2a. My neighbor played saxophone. I didn’t like it, although he practiced every day.

2b. I cannot stand neighbors who practice on their musical instruments every day. My neighbor played saxophone. I didn’t like it, although he practiced every day.

2c. I do not like it when neighbors play their musical instruments badly. But if they practice every day, I sometimes enjoy it. My neighbor played saxophone. I didn’t like it, although he practiced every day.

The two-clause sentence in (2a), tells us that “if somebody practises saxophone playing every day, I tend to like it”. However, truth-conditional semantics is not concerned with these implicatures. For text comprehension, however, they are essential. Text (2b) sounds odd, because the implicature in the final clause is contradicted by the contextual information of the frst clause. This contextual information cannot be captured in propositions.

Finally, predicate logic allows us to determine the truth value for propositions connected by conjunction, disjunction, implication and equivalence. Strictly speaking, it does not allow us to calculate the truth-value of causally or temporally related propositional contents, because propositions are a-temporal, they exist outside time and space.

Propositions in discourse psychology

The notion of propositions in linguistics and philosophy is very different from the propositions used in psychology. There, propositions are defined as basic language units, a semantic confguration of the surface structure of the text (e.g. van Dijk & Kintsch, 1983; Fletcher, 1994; Kintsch, 1998). To distinguish the notion of propositions in linguistics and philosophy from the notion in psychology, I will call the former λ-propositions, the latter ψ-propositions.

A λ-proposition contains a predicator and a variable number of arguments. The predicator can be a verb, noun, adjective or connective. The argument can be any lexical item and even (embedded) propositions. Van Dijk and Kintsch (1983) and Bovair and Kieras (1985) provide useful guides to propositional analysis that has served the psychological community as a frst guide to propositionalizing text. Examples (3-7) give instances of a propositional representation.

3a. Bart thinks.

3b. P1 (THINK, BART)

4a. Bart tells the truth. 4b. P1 (TELL, BART, TRUTH)

5a. Why does Bart tell the truth?

5b. P1 (WHY, P2)


6a. Lisa believes Bart is an honest boy.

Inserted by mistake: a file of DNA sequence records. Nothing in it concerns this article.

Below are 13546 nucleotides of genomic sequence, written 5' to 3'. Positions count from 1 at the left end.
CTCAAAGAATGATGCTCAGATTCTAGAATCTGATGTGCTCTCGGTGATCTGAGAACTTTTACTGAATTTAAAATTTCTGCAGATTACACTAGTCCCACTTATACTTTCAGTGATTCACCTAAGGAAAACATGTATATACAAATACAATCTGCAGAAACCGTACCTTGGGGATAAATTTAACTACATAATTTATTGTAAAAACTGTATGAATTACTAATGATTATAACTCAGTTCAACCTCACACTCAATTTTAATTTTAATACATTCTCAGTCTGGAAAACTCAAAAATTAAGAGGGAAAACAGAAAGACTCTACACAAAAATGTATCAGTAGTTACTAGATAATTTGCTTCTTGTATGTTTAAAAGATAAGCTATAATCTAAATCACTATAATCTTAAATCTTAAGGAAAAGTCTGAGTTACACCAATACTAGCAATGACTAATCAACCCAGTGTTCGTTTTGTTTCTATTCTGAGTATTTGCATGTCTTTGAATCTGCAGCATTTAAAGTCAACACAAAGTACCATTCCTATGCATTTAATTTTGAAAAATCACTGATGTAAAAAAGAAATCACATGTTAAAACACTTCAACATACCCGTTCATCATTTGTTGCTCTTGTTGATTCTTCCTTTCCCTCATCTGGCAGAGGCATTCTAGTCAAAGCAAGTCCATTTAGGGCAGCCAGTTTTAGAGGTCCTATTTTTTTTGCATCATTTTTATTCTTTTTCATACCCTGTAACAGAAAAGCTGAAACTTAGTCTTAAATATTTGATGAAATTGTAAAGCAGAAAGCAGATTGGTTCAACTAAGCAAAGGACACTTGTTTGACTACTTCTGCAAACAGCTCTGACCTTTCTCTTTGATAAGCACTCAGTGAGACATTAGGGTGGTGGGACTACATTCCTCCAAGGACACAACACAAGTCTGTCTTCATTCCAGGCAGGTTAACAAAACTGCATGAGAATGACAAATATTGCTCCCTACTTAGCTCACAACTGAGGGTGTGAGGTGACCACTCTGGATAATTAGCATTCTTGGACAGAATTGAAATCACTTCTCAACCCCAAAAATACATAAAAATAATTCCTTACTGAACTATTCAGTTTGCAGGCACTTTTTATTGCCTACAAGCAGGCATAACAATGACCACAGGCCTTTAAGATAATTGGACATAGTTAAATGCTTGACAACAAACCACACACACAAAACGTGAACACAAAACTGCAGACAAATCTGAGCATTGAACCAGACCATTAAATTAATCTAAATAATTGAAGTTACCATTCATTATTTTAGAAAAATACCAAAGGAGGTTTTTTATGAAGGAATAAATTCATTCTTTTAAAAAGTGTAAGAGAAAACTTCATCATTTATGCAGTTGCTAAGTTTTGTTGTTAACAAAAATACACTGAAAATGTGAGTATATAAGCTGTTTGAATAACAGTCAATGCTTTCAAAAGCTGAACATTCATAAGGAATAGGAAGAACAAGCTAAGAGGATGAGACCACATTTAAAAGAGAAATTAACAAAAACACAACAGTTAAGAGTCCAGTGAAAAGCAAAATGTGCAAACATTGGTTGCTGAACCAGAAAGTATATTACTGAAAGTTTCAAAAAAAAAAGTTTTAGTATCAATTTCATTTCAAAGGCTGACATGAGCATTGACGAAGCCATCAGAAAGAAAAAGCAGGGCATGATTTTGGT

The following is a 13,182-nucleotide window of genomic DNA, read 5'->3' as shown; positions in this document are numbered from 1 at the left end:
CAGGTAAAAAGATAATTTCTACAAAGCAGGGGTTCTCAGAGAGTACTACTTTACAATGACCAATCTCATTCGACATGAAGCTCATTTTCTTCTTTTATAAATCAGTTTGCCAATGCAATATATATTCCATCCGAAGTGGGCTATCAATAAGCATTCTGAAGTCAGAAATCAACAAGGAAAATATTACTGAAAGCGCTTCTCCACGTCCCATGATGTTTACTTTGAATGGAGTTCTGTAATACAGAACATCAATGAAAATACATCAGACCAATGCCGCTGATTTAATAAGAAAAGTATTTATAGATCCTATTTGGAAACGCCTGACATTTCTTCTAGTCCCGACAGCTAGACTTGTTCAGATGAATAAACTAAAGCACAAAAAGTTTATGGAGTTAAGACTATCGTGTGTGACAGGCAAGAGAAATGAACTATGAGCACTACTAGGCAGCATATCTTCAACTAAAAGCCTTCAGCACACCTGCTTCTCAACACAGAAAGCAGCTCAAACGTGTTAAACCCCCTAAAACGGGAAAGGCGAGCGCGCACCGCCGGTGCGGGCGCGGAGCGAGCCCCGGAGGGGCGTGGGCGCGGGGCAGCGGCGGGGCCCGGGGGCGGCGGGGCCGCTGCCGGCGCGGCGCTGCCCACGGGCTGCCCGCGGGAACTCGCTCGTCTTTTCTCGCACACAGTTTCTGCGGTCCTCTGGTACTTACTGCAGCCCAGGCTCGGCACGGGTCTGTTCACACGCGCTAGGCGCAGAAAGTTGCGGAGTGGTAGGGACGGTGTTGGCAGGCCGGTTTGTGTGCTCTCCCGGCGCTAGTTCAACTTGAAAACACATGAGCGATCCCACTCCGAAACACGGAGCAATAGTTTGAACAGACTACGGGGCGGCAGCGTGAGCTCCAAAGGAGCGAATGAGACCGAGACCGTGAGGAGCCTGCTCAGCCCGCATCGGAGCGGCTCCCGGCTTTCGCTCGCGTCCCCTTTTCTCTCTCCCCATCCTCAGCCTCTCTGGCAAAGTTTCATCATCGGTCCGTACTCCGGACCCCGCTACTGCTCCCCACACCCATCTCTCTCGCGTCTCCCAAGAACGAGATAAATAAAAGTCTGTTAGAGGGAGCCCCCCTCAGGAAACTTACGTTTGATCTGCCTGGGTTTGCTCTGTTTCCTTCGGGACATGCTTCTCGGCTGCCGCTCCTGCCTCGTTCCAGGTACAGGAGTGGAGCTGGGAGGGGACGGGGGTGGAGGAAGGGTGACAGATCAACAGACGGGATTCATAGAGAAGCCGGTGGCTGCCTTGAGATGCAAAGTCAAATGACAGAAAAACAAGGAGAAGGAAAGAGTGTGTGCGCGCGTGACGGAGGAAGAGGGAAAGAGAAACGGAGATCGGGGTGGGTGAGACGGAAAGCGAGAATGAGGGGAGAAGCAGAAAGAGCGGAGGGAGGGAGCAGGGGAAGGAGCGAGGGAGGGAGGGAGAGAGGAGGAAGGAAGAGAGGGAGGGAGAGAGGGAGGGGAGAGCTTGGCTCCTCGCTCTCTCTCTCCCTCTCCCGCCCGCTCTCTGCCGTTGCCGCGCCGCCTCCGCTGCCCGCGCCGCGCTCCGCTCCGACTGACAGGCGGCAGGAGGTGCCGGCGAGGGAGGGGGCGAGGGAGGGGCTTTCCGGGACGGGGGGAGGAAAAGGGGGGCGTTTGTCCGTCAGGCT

6b. P1 (BELIEVE, LISA, P2)


7a. Because Lisa plays saxophone, Bart watches television.

7b. P1 (BECAUSE P2, P3)



As can be seen in the above examples, each sentence is parsed into a predicate and one or more arguments. If more than one predicate can be determined, like in a two-clause sentence as (7), a meta-proposition is used that structures the two propositions. Arguments in follow the predicate, usually in the order of the thematic roles Agent, Experiencer, Instrument, Object, Source, Goal.

Using this formal representation, one is able to analyze summarization and recall data in which differences in structure usually are not important, but differences in meaning are (e.g. Trabasso & van den Broek, 1985). Propositions are also frequently used in computational algorithms that use elements of the meaning of the input text for calculations (e.g. Kintsch, 1988; van den Broek, Risden, Fletcher & Thurlow, 1996). Other proposals of a propositional representation are very similar to this notion of propositions, except that they use graphic notations (Norman & Rumelhart, 1975), or consider them to be binary units, confgurations of elements with truth values, structured according to rules of formation (Anderson & Bower, 1973). Propositions have for long been the answer to the functional question (propositions being a useful tool in describing the comprehension process), but in fact have also been used to answer the structural question (propositions as the mental representation in of a text in the mind of the comprehender).

The question is whether λ-propositions are adequate answers to the functional question of providing a semantic representation that can be used for a variety of applications, and eventually the structural question of whether they are a good model as mental representations (see also Moore, 1995). Is the concept of λ-propositions similar to λ-propositions, or is the use of another concept in fact more adequate. An alternative concept is presented next.